UK investor guidelines differ markedly from Australia’s

The UK-based Investment Association developed the forerunner of remuneration governance guidelines adopted and adapted by most governance agencies around the world, including in Australia.

It has released its most recent executive remuneration guidelines, accompanied by a letter to remuneration committee chairs explaining key points of focus for the upcoming AGM season.

It is remarkable that these guidelines, and the latest from their closest US equivalent (see HERE), appear to converge.

Both reflect outcomes from a global research study we published recently (see HERE).

Yet there remain significant variations from current Australian proxy adviser and investor guidelines.

For ASX listed companies with UK institutional investors, and those trying to anticipate where local governance standards may move to next, the following summary of the IA changes may be useful.

Alternative LTI frameworks

The focus on alternative LTI frameworks has continued this year. The IA stated that its members are increasingly of the view that LTIs are not optimal in many situations due to increasing grant levels or volatile and significant vesting outcomes. It referenced research from the Purposeful Company (see HERE) which found that the number of investors willing to consider alternative remuneration structures is growing.

That has not been the case in Australia in 2019, which has seen fewer companies consider and put forward non-standard remuneration frameworks given the coolness such ideas receive from proxy advisers and investors.

Board discretion

The IA would like companies to ensure incentive schemes enable discretion that limits vesting outcomes when a specific monetary value is exceeded, citing reputational damage arising from significant payments.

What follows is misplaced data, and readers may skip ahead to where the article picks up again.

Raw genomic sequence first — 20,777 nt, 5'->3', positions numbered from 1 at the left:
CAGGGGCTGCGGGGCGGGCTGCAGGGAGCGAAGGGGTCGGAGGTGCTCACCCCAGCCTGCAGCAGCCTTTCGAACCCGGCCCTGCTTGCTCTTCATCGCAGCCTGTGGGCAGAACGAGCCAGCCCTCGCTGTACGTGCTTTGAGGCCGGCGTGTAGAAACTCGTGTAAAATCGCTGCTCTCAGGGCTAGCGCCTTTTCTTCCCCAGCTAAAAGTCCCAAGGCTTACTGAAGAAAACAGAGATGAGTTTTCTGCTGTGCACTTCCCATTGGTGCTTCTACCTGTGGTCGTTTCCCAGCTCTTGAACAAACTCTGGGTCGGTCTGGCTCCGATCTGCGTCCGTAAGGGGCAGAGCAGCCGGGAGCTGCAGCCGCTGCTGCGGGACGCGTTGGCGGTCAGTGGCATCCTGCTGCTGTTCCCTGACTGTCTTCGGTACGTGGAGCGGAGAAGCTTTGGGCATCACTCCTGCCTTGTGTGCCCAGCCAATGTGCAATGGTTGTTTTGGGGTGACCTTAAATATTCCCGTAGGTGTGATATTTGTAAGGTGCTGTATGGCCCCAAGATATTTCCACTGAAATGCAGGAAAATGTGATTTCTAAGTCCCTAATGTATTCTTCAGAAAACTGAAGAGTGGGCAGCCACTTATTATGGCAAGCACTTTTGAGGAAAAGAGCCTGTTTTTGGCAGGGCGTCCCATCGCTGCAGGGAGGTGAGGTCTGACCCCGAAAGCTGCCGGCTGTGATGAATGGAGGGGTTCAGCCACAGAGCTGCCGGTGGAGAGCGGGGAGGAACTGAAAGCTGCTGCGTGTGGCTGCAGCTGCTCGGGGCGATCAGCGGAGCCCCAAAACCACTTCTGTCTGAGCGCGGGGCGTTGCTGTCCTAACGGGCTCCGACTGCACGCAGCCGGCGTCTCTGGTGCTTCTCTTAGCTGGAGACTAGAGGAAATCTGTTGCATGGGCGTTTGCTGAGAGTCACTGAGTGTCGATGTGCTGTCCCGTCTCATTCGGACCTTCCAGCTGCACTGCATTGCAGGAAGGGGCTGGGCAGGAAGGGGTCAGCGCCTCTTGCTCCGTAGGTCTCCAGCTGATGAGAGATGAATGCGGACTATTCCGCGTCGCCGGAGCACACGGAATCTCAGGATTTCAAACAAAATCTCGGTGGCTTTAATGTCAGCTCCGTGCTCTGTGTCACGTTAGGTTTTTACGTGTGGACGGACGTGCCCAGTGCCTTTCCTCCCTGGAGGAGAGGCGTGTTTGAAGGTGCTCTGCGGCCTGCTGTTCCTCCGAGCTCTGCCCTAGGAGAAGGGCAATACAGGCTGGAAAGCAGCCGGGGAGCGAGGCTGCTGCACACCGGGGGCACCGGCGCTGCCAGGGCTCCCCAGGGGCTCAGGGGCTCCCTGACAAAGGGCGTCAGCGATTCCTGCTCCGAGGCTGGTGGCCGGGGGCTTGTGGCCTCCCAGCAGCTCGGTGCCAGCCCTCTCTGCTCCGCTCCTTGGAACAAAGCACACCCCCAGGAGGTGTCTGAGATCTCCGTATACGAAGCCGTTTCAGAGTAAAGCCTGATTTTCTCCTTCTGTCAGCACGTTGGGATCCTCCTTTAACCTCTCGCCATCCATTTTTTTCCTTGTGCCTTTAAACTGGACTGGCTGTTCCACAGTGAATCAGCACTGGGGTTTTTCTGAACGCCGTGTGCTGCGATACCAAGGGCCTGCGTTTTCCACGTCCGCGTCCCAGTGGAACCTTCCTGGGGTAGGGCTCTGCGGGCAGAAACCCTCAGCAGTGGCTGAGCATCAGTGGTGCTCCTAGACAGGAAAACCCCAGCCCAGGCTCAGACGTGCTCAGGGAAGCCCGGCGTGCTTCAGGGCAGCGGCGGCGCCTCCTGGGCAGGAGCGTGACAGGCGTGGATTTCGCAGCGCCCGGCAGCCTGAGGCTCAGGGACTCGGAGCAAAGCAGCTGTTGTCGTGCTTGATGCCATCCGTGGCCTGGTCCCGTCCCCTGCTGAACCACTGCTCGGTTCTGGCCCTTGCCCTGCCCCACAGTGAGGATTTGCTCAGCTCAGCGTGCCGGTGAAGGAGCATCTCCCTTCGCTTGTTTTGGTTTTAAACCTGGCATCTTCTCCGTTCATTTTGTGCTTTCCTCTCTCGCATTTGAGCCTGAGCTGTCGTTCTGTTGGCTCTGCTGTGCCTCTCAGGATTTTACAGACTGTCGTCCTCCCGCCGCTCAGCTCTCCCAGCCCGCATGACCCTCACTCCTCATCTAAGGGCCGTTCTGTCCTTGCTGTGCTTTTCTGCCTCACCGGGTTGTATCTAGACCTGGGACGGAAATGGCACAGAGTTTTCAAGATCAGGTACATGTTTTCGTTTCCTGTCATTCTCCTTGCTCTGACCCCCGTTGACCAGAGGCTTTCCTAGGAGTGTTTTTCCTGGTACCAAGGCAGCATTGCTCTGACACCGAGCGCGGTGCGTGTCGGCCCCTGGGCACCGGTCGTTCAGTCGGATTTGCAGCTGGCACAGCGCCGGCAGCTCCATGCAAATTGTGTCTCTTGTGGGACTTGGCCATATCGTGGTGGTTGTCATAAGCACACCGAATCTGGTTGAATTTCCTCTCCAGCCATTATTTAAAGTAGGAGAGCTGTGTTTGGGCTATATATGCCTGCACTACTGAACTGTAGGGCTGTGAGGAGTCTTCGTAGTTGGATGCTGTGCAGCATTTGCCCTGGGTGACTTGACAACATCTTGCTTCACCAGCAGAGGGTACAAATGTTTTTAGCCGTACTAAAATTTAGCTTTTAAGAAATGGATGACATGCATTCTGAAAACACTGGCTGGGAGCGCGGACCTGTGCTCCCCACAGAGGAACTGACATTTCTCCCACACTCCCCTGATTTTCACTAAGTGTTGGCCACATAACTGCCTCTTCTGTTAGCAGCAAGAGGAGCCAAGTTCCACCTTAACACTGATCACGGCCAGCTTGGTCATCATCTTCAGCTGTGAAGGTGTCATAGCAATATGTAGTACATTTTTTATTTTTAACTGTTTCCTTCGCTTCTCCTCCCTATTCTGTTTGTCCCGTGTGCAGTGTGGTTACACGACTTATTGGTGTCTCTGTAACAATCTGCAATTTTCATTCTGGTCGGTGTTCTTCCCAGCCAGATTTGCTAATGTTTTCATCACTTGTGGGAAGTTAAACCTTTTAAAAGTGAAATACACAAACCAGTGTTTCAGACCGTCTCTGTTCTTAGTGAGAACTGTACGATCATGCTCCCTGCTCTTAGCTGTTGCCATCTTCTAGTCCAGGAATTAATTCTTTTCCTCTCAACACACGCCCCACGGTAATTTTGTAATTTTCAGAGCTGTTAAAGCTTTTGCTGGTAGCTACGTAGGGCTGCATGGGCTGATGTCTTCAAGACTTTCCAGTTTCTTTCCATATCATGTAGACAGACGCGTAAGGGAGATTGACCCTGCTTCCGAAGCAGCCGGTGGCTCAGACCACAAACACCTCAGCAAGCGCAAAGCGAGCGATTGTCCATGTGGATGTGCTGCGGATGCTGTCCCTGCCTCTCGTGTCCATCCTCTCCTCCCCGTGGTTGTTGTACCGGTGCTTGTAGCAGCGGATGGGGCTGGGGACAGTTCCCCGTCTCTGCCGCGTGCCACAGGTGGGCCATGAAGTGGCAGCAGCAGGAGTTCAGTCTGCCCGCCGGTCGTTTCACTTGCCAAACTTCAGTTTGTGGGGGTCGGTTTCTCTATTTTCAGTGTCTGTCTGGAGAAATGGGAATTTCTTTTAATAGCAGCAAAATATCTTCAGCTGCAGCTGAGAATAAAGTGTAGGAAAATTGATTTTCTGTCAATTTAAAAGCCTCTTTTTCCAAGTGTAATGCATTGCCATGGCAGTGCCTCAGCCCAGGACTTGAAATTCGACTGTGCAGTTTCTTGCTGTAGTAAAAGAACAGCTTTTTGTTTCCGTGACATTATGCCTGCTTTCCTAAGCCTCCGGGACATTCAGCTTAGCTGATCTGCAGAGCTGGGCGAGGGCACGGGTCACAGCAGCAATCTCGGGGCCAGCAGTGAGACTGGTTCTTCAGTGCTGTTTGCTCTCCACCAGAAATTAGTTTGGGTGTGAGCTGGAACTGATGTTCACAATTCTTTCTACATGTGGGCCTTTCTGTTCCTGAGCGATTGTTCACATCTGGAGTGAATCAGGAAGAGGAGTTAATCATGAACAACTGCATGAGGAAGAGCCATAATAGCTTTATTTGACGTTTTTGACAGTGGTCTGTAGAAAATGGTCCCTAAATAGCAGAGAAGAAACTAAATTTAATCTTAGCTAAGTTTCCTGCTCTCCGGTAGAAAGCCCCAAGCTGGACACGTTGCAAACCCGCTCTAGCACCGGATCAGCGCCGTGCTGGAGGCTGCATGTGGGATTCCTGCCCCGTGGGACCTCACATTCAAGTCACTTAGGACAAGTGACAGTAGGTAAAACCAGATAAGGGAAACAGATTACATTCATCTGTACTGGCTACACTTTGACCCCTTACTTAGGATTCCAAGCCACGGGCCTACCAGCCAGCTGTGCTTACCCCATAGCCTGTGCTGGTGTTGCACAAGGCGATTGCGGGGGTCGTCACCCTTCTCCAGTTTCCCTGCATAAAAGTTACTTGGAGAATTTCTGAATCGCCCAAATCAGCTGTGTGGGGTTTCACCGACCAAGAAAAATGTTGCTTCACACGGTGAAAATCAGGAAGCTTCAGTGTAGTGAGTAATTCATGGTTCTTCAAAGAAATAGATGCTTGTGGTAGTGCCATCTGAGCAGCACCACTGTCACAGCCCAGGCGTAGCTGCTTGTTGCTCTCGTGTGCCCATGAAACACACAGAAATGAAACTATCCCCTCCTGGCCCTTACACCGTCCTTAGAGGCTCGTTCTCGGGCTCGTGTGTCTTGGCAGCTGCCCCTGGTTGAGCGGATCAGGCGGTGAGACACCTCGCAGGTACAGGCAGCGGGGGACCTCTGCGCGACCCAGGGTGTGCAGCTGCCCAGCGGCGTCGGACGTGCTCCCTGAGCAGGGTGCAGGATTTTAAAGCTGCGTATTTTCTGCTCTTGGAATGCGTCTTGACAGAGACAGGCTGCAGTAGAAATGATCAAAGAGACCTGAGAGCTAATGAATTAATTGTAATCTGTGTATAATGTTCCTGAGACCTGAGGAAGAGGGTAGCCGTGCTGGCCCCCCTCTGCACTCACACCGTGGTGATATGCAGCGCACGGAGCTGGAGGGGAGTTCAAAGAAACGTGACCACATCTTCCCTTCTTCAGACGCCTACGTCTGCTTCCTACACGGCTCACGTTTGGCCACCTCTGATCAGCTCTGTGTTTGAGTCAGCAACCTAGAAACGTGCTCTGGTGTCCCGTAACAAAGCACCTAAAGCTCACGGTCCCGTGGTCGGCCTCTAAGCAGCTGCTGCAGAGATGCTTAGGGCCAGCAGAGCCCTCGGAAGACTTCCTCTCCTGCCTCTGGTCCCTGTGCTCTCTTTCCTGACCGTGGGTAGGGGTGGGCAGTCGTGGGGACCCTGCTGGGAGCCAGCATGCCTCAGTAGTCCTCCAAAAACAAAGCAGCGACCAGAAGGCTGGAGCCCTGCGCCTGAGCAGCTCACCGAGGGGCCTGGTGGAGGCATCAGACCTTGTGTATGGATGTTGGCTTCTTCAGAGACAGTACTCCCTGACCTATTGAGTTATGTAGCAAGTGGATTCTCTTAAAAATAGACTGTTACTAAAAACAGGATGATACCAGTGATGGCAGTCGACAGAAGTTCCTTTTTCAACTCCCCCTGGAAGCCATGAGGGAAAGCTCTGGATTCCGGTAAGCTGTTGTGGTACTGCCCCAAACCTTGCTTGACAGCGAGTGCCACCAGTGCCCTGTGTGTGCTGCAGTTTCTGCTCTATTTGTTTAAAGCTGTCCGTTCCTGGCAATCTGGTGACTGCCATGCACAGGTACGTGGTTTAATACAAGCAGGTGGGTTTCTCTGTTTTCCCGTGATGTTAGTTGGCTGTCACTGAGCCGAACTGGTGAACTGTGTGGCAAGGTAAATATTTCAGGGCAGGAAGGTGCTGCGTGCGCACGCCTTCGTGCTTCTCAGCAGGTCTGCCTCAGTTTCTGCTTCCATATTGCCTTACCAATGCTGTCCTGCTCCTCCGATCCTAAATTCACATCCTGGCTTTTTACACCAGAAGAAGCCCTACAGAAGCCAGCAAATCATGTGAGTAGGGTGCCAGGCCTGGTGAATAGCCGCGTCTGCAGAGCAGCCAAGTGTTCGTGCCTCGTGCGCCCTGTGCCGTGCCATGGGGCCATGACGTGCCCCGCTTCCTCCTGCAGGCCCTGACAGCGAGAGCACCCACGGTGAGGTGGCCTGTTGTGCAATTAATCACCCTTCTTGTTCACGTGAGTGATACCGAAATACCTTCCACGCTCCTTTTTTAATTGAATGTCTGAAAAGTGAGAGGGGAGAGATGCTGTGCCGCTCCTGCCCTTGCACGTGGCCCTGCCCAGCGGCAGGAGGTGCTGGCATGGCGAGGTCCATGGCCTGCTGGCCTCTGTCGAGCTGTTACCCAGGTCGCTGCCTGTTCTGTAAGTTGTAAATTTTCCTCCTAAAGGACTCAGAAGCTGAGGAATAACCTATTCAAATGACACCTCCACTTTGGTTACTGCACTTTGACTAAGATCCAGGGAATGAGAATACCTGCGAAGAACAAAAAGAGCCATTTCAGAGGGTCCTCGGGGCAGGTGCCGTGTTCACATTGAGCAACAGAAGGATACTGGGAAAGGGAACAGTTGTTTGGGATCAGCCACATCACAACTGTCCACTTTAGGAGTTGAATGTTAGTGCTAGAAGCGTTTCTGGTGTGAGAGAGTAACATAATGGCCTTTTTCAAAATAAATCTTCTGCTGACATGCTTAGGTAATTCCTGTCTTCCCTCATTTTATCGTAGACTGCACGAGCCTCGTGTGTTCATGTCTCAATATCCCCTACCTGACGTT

This is an interesting emphasis arising from vocal concerns regarding inequality that appear to focus on reducing the upside rather than lifting the amount received at the bottom from wealth generation.

Shareholding requirements

The IA expects post-employment shareholding requirements in all new policy approvals.

To an extent, this is also receiving attention in North America.

This has failed to receive any traction in Australia, probably due to concerns in regard to high taxes on unvested equity at termination and risks associated with significant undiversified holdings of personal wealth.

Levels of remuneration

The IA will be heavily scrutinising incremental increases to fixed pay, considering the effect of such increases on aggregate remuneration.

Pay for performance

Transparency is key on remuneration outcomes.

This reinforces the tenor of the UK remuneration reports, which requires disclosure of realisable pay rather than provide the investor with maximum pay potential granted in the year, and what has to be achieved to realise it.

The IA’s letter can be found HERE .

The new Remuneration Principles can be found HERE.

© Guerdon Associates 2024
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